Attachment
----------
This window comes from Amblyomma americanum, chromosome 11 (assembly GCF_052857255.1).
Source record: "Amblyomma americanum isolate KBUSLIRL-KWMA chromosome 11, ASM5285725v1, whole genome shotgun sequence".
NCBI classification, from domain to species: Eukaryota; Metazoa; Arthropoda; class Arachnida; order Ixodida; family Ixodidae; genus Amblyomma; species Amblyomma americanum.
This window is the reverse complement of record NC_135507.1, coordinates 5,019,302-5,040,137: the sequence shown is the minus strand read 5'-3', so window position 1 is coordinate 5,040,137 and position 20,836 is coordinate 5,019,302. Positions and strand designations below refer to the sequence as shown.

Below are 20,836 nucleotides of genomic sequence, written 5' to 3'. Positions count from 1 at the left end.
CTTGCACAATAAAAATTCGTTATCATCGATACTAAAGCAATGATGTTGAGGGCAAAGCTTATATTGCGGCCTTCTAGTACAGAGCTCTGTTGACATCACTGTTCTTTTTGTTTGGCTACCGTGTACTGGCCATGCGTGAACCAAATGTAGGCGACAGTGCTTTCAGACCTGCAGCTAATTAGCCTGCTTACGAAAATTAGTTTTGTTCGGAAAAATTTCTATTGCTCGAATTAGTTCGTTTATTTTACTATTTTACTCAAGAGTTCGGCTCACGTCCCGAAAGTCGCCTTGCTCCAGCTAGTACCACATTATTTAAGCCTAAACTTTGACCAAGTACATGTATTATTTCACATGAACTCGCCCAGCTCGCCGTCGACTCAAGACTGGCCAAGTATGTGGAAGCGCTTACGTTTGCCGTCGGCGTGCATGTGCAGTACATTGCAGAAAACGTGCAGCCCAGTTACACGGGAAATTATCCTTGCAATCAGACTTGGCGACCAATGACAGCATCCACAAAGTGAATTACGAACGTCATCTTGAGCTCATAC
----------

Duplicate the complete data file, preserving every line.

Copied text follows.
This window comes from Amblyomma americanum, chromosome 11 (assembly GCF_052857255.1).
Source record: "Amblyomma americanum isolate KBUSLIRL-KWMA chromosome 11, ASM5285725v1, whole genome shotgun sequence".
NCBI classification, from domain to species: Eukaryota; Metazoa; Arthropoda; class Arachnida; order Ixodida; family Ixodidae; genus Amblyomma; species Amblyomma americanum.
This window is the reverse complement of record NC_135507.1, coordinates 5,019,302-5,040,137: the sequence shown is the minus strand read 5'-3', so window position 1 is coordinate 5,040,137 and position 20,836 is coordinate 5,019,302. Positions and strand designations below refer to the sequence as shown.

Below are 20,836 nucleotides of genomic sequence, written 5' to 3'. Positions count from 1 at the left end.
CTTGCACAATAAAAATTCGTTATCATCGATACTAAAGCAATGATGTTGAGGGCAAAGCTTATATTGCGGCCTTCTAGTACAGAGCTCTGTTGACATCACTGTTCTTTTTGTTTGGCTACCGTGTACTGGCCATGCGTGAACCAAATGTAGGCGACAGTGCTTTCAGACCTGCAGCTAATTAGCCTGCTTACGAAAATTAGTTTTGTTCGGAAAAATTTCTATTGCTCGAATTAGTTCGTTTATTTTACTATTTTACTCAAGAGTTCGGCTCACGTCCCGAAAGTCGCCTTGCTCCAGCTAGTACCACATTATTTAAGCCTAAACTTTGACCAAGTACATGTATTATTTCACATGAACTCGCCCAGCTCGCCGTCGACTCAAGACTGGCCAAGTATGTGGAAGCGCTTACGTTTGCCGTCGGCGTGCATGTGCAGTACATTGCAGAAAACGTGCAGCCCAGTTACACGGGAAATTATCCTTGCAATCAGACTTGGCGACCAATGACAGCATCCACAAAGTGAATTACGAACGTCATCTTGAGCTCATAC